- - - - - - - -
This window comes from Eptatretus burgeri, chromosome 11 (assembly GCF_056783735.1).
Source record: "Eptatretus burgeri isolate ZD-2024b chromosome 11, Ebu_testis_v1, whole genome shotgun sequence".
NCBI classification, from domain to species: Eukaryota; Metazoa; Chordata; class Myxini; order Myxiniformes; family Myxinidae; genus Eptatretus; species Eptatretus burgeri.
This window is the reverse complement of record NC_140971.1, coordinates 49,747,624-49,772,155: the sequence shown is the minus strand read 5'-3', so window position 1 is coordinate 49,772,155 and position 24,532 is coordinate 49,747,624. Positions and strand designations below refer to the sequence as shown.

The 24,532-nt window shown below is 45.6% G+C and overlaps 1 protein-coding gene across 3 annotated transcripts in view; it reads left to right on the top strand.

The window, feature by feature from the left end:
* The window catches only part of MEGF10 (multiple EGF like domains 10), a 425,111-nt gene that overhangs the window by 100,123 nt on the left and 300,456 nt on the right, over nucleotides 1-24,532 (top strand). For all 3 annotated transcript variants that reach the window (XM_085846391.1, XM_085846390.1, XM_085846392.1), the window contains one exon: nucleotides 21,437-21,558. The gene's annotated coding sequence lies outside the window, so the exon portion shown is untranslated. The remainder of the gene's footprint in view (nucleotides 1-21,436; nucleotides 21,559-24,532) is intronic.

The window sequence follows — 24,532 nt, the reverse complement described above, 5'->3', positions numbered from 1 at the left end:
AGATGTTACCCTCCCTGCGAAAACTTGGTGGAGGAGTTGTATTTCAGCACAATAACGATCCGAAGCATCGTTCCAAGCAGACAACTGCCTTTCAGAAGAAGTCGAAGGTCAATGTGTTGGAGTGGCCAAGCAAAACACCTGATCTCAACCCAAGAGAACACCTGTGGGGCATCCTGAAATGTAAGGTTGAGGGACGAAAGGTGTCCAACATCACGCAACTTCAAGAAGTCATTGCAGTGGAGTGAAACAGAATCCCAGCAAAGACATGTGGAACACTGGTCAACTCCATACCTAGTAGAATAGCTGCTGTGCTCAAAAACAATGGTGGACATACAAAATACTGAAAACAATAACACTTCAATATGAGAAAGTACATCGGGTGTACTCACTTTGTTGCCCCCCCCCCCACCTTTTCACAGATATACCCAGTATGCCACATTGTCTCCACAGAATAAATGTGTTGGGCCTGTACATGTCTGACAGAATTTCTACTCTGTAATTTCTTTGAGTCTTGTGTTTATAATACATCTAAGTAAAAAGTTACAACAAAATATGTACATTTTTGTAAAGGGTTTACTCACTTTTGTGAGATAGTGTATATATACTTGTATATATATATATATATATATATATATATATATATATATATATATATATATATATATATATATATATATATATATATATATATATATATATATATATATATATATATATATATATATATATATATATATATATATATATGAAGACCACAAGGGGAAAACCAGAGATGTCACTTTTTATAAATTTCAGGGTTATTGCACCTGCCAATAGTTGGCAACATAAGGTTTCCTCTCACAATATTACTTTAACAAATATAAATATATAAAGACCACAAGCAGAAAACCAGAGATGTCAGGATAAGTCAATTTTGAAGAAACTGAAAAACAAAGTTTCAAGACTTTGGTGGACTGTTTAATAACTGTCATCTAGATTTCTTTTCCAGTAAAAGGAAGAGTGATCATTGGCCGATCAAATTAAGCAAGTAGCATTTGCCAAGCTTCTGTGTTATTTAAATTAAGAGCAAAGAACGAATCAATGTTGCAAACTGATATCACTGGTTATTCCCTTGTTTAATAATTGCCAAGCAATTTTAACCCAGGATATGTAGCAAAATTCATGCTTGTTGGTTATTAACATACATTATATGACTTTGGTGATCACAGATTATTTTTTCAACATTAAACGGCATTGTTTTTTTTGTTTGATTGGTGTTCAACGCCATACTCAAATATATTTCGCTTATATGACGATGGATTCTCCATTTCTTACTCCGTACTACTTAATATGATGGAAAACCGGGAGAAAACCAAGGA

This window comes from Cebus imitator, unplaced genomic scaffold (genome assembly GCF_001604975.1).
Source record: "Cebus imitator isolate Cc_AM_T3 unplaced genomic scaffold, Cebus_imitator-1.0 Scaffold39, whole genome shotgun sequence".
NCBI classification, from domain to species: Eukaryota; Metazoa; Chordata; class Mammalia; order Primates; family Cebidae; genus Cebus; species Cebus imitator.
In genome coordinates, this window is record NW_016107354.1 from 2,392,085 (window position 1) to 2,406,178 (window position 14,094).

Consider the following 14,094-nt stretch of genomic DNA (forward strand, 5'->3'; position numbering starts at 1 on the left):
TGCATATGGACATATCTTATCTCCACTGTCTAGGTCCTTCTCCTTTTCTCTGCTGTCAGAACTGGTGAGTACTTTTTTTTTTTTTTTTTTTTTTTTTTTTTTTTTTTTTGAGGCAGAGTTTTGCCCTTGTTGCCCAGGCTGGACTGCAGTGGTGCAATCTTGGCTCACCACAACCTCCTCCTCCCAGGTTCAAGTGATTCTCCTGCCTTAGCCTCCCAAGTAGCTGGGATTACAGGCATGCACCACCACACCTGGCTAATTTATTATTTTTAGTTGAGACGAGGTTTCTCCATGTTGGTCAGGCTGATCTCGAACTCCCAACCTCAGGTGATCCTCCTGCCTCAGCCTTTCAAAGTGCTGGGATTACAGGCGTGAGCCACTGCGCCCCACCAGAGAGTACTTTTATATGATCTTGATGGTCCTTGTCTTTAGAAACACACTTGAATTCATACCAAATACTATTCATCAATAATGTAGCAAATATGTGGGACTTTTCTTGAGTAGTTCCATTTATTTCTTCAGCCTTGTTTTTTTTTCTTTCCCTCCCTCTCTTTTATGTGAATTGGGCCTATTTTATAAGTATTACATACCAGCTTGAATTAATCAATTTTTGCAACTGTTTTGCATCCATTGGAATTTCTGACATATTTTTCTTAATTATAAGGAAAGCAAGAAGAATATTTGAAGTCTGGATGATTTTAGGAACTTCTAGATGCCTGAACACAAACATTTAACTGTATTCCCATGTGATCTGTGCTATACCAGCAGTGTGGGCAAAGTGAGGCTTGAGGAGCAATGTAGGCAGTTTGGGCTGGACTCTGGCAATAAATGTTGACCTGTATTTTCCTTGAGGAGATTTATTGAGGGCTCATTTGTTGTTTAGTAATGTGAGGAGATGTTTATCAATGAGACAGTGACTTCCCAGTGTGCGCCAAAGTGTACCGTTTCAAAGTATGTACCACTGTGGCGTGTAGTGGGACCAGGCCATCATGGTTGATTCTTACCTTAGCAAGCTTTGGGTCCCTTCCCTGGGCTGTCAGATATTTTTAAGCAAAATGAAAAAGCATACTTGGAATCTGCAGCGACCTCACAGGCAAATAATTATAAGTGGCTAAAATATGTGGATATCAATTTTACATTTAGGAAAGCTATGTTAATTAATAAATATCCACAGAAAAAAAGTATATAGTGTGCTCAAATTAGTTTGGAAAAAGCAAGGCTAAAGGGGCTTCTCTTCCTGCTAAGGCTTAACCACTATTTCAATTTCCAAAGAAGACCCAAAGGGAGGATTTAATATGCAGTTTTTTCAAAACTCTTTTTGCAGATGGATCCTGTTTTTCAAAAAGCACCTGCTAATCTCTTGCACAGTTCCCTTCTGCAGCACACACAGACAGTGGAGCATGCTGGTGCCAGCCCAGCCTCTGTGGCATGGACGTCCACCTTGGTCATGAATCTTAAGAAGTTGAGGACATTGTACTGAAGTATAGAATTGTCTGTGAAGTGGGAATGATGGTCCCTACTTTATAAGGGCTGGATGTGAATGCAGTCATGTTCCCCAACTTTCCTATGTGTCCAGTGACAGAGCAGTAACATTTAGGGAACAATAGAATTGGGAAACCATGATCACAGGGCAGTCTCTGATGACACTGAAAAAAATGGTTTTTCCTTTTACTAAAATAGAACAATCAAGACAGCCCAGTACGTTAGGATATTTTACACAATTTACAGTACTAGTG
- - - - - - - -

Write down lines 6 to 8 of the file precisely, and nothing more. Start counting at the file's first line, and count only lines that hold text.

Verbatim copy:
The window, feature by feature from the left end:
* The window catches only part of MEGF10 (multiple EGF like domains 10), a 425,111-nt gene that overhangs the window by 100,123 nt on the left and 300,456 nt on the right, over nucleotides 1-24,532 (top strand). For all 3 annotated transcript variants that reach the window (XM_085846391.1, XM_085846390.1, XM_085846392.1), the window contains one exon: nucleotides 21,437-21,558. The gene's annotated coding sequence lies outside the window, so the exon portion shown is untranslated. The remainder of the gene's footprint in view (nucleotides 1-21,436; nucleotides 21,559-24,532) is intronic.

The window sequence follows — 24,532 nt, the reverse complement described above, 5'->3', positions numbered from 1 at the left end: